The examples illustrated in FIGS. 1A-C are illustrative in nature and should not be considered limiting of the techniques described in this disclosure. In other examples, ICD 14 and one or more associated leads may be implanted at other locations. For example, ICD 14 may be implanted in a subcutaneous pocket in the right chest. In this example, defibrillation lead 16 may be extend subcutaneously from the device toward the manubrium of the sternum and bend or turn and extend subcutaneously inferiorily from the manubrium of the sternum, substantially parallel with the sternum and pacing lead 18 may extend subcutaneously from the device toward the manubrium of the sternum to the desired location and bend or turn and extend substernally/retrosternally inferiorily from the manubrium of the sternum to the desired location.

In the example illustrated in FIG. 1A-C, system 10 is an ICD system that provides pacing therapy. However, these techniques may be applicable to other cardiac systems, including cardiac resynchronization therapy defibrillator (CRT-D) systems, cardioverter systems, or combinations thereof.

Numerous configurations may be contemplated that include one or more housing-based electrodes and/or one or more lead-based electrodes for enabling sensing of a subcutaneous ECG signal along one or more sensing vectors and for delivering electrical stimulation therapies to heart 26. IMD system 10 is referred to herein as a “extravascular IMD system” because leads 16 and 18 are positioned in an extravascular location outside the pericardium 38. It is understood that while ICD 14 and lead 18 may be positioned between the skin and a muscle layer of the patient 12, ICD 14 and any associated leads 16, 18 could be positioned in any extravascular location of the patient, such as below the muscle layer or even within the thoracic cavity.

The tachycardia discrimination and therapy delivery techniques disclosed herein are useful in an extravascular IMD system such as the system 10 shown in FIGS. 1A-C. A subcutaneous IMD system is less invasive and more easily implanted than a system including transvenous or epicardial leads. However, techniques disclosed herein may be implemented in other examples of IMD systems that include transvenous intracardiac leads and electrodes, epicardial electrodes or other lead and electrode systems. Examples of other IMD systems in which the techniques disclosed herein could be implemented are generally disclosed in U.S. Pat. No. 8,332,022 (Brown et al.) and U.S. Pat. No. 5,447,519 (Peterson), both of which patents are incorporated herein by reference in their entirety.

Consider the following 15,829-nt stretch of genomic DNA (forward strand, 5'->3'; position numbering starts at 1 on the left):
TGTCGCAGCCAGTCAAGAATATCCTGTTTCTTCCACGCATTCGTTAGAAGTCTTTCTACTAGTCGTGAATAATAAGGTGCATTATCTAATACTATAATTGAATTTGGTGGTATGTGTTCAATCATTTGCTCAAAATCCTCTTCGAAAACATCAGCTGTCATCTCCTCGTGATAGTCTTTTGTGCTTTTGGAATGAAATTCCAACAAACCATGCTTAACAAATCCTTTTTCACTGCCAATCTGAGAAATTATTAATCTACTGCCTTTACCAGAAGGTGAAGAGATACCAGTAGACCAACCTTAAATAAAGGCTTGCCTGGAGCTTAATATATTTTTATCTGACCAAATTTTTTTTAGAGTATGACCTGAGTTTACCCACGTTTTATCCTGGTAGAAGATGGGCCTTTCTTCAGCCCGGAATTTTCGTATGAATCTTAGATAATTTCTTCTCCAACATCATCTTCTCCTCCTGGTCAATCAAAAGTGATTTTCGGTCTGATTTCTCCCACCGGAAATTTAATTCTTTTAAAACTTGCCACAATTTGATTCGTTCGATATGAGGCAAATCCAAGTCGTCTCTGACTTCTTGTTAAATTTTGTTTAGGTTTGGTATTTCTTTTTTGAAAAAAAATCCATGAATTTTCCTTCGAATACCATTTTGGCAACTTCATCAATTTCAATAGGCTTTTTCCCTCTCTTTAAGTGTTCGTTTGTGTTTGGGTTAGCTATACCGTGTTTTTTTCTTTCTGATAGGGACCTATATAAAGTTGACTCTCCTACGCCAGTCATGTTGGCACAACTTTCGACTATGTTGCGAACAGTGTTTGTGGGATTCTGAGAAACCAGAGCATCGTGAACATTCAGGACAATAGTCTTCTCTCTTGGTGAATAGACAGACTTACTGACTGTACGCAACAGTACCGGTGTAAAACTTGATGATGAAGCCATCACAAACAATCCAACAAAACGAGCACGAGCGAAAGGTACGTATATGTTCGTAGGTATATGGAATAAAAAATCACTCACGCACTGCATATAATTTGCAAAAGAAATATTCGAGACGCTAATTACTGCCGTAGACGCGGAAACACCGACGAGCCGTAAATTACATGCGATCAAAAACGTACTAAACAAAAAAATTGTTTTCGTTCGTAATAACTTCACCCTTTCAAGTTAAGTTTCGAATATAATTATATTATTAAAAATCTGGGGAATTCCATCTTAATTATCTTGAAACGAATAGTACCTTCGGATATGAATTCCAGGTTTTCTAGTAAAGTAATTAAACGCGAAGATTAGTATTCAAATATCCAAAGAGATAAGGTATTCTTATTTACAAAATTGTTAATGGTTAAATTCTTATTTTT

Further referring to FIG. 1A, a programmer 40 is shown in telemetric communication with ICD 14 by a communication link 42. Communication link 42 may be established between ICD 14 and programmer 40 using a radio frequency link such as Bluetooth, Wi-Fi, or Medical Implant Communication Service (MICS). Programmer 40 is used to retrieve data from ICD 14 and to program operating parameters and algorithms in ICD 14 for controlling ICD 14 functions. For example, programmer 40 may be used to program tachyarrhythmia detection parameters, such as VT and VF interval zones, VT and VF NID, and detection thresholds relating to morphology analysis of the ECG signals. Programmer 40 is also used to program therapy control parameters, such as the shock energy used to terminate VT or VF.

FIG. 2 is a conceptual diagram of patient 12 implanted with IMD system 10′ including ICD 14 coupled to a single lead 16 carrying defibrillation electrode 24 and sensing electrodes 28 and 30. In this example, defibrillation shocks may be delivered using defibrillation electrode 24 and a housing or can electrode. Sensing and pacing of heart 26 may be performed using any combination of electrodes 24, 28, 30 and a housing or can electrode. ICD 14 and lead 16 are shown positioned in a similar manner as described above.

Defibrillation lead 16 may also include an attachment feature 29 at or toward the distal end of lead 16. The attachment feature 29 may be a loop, link, or other attachment feature. For example, attachment feature 29 may be a loop formed by a suture. As another example, attachment feature 29 may be a loop, link, ring of metal, coated metal or a polymer. The attachment feature 29 may be formed into any of a number of shapes with uniform or varying thickness and varying dimensions. Attachment feature 29 may be integral to the lead or may be added by the user prior to implantation. Attachment feature 29 may be useful to aid in implantation of lead 16 and/or for securing lead 16 to a desired implant location. In some instances, defibrillation lead 16 may include a fixation mechanism in addition to or instead of the attachment feature.